MILWAUKEE, Oct. 17, 2023 /PRNewswire/ — A new national survey assessing Americans’ views on violent hate crimes finds that two-thirds majority of respondents across a wide swath of demographic variables agree that the number of violent hate crimes in the United States has increased over the past 10 years, and that violent acts of hate should be considered domestic terrorism.
The survey of 1,000 adults nationwide is released by Life After Hate, the nation’s leader in helping individuals disengage and deradicalize from violent extremist groups and online hate spaces. It was conducted September 21–25, 2023 by analytic research firm Lincoln Park Strategies.
“Violent extremism stands as a clear and present danger to this country and to the vast majority of its people,” said Patrick Riccards, Life After Hate executive director. “Hate crimes continue to rise, and we now see this for the dangerous problem it is. This is an issue we, as a nation, both must recognize and begin to seriously address.”
Two-Third Majority Say Number of Violent Hate Crimes in U.S. has Increased
A majority of respondents (66%) across almost all demographics agreed that violent hate crimes continue to increase. Responses were statistically similar across gender, race/ethnicity, education, income, location, familial living situation, and political affiliation. Only age differentiated responses, with older respondents dramatically more likely to say the number has increased (83% of people 65+) than middle aged people (68% age 45-64) and younger adults (59% age under 45).
While one in five respondents (20%) say the number of violent hate crimes has stayed the same, one in 10 (10%) say the number has decreased. Respondents more likely to say the number has decreased were men under age 45 (21%).
According to the FBI, hate crimes have increased in the last decade. The latest data released in March tallied 12,144 hate crime offenses in 2021.
Two-Third Majority Say Violent Acts of Hate Should be Considered Domestic Terrorism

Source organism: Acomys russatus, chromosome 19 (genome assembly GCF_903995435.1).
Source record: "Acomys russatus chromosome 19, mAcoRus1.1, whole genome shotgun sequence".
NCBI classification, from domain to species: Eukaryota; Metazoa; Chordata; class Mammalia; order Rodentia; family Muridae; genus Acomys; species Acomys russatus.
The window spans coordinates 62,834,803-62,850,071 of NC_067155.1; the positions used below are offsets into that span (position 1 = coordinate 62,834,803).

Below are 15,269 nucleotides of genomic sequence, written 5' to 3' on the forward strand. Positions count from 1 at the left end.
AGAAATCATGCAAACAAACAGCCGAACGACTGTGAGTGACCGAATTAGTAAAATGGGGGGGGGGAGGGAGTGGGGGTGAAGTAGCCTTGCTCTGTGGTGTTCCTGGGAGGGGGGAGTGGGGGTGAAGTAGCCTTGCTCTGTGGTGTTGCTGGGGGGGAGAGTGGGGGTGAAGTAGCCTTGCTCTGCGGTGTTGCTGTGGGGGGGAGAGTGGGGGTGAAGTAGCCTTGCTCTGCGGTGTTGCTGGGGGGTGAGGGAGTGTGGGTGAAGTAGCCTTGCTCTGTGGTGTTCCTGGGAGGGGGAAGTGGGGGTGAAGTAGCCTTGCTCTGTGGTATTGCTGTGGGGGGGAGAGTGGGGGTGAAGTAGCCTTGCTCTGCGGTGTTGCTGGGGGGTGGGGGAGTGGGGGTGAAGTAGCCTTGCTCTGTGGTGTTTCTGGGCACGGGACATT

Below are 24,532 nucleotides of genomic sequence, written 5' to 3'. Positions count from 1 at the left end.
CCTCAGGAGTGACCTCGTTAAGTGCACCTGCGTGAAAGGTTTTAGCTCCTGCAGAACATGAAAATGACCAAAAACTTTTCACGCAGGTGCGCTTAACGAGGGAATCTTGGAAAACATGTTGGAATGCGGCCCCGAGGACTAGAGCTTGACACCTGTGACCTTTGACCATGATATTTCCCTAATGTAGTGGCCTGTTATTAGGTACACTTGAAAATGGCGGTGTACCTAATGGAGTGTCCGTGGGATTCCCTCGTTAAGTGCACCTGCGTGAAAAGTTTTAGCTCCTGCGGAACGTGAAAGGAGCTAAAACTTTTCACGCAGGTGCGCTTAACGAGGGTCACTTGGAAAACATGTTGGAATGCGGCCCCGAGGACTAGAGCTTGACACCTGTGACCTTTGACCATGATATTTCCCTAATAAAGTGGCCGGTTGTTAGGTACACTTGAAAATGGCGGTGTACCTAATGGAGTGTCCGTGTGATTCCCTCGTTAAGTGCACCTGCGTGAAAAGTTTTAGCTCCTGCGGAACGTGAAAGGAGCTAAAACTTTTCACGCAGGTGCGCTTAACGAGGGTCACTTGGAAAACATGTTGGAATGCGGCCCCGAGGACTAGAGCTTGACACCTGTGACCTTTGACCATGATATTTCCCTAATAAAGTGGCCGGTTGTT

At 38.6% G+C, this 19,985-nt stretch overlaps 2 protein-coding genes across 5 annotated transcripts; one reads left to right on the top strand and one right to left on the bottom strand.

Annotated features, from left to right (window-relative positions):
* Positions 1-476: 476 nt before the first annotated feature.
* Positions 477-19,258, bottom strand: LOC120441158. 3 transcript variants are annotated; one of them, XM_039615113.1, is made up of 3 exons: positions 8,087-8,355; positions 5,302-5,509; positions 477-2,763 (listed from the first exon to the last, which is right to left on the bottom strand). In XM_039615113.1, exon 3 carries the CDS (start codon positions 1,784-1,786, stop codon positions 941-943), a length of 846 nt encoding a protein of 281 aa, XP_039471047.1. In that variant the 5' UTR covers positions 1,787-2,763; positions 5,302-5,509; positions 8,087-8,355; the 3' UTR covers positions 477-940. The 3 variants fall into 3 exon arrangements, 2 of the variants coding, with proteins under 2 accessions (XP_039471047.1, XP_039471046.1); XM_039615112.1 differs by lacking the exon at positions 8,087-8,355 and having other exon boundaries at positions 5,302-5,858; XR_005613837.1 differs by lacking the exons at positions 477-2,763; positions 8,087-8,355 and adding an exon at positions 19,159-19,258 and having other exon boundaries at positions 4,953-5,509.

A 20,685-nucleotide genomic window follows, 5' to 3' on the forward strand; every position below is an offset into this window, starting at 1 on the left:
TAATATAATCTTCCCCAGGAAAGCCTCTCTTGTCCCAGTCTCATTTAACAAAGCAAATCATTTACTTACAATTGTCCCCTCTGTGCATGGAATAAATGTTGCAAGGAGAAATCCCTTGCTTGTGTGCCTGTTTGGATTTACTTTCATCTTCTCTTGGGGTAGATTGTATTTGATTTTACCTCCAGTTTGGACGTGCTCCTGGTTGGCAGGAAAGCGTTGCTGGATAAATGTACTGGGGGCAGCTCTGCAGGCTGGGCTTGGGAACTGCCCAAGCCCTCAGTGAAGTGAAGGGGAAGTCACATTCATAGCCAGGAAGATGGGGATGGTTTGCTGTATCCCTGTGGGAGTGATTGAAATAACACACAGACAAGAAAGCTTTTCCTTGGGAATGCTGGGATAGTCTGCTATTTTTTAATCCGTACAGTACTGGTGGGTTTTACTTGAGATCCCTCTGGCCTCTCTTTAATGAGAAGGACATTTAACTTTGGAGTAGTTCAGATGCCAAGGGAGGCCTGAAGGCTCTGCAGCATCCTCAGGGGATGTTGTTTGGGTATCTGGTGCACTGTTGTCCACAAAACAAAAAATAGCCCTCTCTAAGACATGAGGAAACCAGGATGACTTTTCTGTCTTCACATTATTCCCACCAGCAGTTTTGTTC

A majority of respondents (68%) across all demographics agreed that violent hate crimes are domestic terrorism, with those living in border states and Democrats (80% each) more likely to say yes, and those living in rural communities and Republicans (58% each) less likely to say yes.
Only 16% of respondents disagreed that violent acts of hate should be considered domestic forms of terrorism, and another 16% were not sure. Men were more likely than women to disagree (20% vs. 12%), particularly White men (22%) and men age 45-64 (25%), while college-educated women were least likely to disagree (8%).
The starkest differences in opinion stood among political affiliation, with Republicans (58% Yes, 22% No) and Democrats (80% Yes; 10% No) moderated by Independents (63% Yes, 18% No).
Almost Half Say Those Guilty of Violent Hate Crimes Likely Cannot Learn Not To Hate; One-Third Say Thinking Can Change
When asked if someone found guilty of committing a violent hate crime can change their ideology, or if their views are something they will always hold, almost half (48%) of respondents said that someone’s thinking will likely not change, while just over one-third (36%) said that thinking can change. Sixteen percent (16%) were not sure.
The only demographic group with a majority (51%) saying someone can learn not to hate were men under age 45, while women age 65+ were least likely to agree (18%). Adults 65+ were most likely to say someone’s thinking will not change (61%).
“We may not believe that one can deradicalize and disengage from violent extremism, but groups like Life After Hate have demonstrated for more than a decade that it is possible,” Riccards said. “We can build a safer community if we recognize violent extremism as the public threat it is and provide licensed social services to those brave enough to take accountability for their pasts and seek to change their hateful ways.”
SOURCE Life After Hate